Baltin: Was there a moment in the making of this record that you realized that it was cohesive and it became important to you that people heard it as a whole work?

DeLaughter: Very good question. That’s something that evolved obviously when you start putting the songs together. Like I told you earlier, I would dip my toe in to find out if I was going to be able to write a song or write today. And if my phone was recording, I had that and I kept that little socked away, that moment. I had a bunch of these different moments in my phone through the years up and to the point of when I started writing those three that I came out with outside of COVID. When I went back, I was like, “Man, I have enough songs to make a record here. Let’s go back and piece these together.” My wife, Julie, went through. And I would say, “These are the ones I think that are pretty good, that ironically are in this same world lyrically speaking.” I kept gravitating in this certain area and she picked the ones she liked and we gravitated, found nine songs and started to go for it. Then when we started looking at it, and I started recording them and refining the lyrics and refining what I was going to say, make the arrangements, they started to take a shape, at that point, of nine collective songs that were basically telling a story. Ironically, one of the songs, the one that’s at the end, was basically like the triumphant moment of making it, getting there. You had these introspective parts of times where you could describe where you are at in that particular moment with “Give me Everything.” And then you had bits and pockets of like “Galloping Seas,” which is the opening track. That just says, “Here we go. We all have this thing going on. We’re all in these kinds of times. We can get through this.” And it carries you through that particular adventure in that song. All of them started to have this feel, like this is a concept record. It started taking shape and really revealing itself as a concept record. So, that’s where it happened, was when it was putting it together. Then, once we started listening to it, it was real apparent that it had that feeling. Then I was like. “I need people to hear this as a whole to really get this record.” That spawned the planetarium thing like, “Wow, if you could visually tell this story as well with the music, give something visual to it, that would be just f**king icing on the cake.” So, started thinking of it like that, and then thinking about the sequence and order to how it would evolve visually. It became something we always thought of as a whole rather than just, “This is a really good song,” and, “That song is cool.” It was more like, “No, this whole thing is a body of work.”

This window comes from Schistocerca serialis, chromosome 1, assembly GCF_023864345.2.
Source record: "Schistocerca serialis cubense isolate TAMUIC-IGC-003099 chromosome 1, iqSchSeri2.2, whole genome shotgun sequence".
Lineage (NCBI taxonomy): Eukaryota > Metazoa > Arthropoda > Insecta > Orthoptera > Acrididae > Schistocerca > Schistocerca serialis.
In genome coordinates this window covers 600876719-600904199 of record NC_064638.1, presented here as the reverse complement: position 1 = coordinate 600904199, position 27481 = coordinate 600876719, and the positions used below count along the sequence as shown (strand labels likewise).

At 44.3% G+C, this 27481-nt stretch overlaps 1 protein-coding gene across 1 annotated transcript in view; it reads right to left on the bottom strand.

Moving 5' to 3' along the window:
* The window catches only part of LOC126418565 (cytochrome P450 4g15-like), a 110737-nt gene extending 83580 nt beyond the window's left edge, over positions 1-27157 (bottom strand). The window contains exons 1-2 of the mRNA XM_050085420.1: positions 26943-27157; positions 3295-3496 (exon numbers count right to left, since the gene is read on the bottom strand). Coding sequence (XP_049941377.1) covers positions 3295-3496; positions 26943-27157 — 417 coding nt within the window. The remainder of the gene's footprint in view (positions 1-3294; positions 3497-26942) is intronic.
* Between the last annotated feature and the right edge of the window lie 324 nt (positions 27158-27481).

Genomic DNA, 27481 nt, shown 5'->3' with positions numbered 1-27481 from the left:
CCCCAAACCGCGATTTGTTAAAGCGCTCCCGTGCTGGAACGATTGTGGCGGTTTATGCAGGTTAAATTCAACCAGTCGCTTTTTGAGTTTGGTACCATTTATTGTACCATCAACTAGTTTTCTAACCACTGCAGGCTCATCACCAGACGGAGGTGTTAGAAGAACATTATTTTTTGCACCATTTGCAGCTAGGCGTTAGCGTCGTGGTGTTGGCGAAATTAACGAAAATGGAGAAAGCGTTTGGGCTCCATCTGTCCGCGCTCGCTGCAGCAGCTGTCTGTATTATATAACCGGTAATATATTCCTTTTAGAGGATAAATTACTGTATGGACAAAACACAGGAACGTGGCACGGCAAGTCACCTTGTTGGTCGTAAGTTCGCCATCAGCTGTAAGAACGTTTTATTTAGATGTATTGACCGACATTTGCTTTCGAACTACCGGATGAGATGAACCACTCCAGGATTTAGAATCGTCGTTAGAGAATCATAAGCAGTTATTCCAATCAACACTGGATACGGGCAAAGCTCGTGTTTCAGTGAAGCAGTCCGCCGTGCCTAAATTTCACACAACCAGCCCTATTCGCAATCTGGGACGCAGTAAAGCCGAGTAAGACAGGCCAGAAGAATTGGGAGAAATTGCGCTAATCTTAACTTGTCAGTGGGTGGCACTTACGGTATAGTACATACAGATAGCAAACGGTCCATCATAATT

Baltin: Is there one song that encapsulates the message of this record?

DeLaughter: I would have to say “Galloping Seas.” If I’d borrow a word, it would be a synopsis of the whole record. It’s what starts it. But what finishes it is this grand epic like, “Yes,” and this kind of [Ennio] Morricone part at the end where Jennifer comes in with this operatic voice at the end. It’s triumph. I know the first song that I thought that, when I was doing them by myself, was “Give Me Everything.” When I first heard that, I was like, “God, this kind of reminds me of something that George Michael did.” It didn’t sound anything like it, but it gave me the feeling of a George Michael song. I appreciate those songs. It’s not like I’m a George Michael’s fan. But, for whatever reason, it gave me that feeling like one of his ballad songs, which I thought was really weird because I’ve never done anything remotely close to that. That was the only thing I thought was kind of strange, but I don’t know, for whatever that’s worth. [laughter]

Baltin: What George Michael song would you say it is? I got to interview him once. Such a cool dude.

DeLaughter: I met him at an AIDS event The Spree played in Dallas. He lived there for a little bit. We played his event. I briefly met him. Very nice guy. It’s like “One More Try.” It was kind of in that world, in the delivery of it. I’d never really sang a song like that before. A lot of these songs that I’m singing, I’ve never really delivered a melody like that before. They’re different than anything I’ve ever done before. And I think it was that moment that I discovered this is different. This isn’t like the typical go-to stuff that I had done in the past where I feel that was in my toolkit. This was something different and new to me, which made it even more special because it’s new. But yeah, it was weird that he came to mind on one song.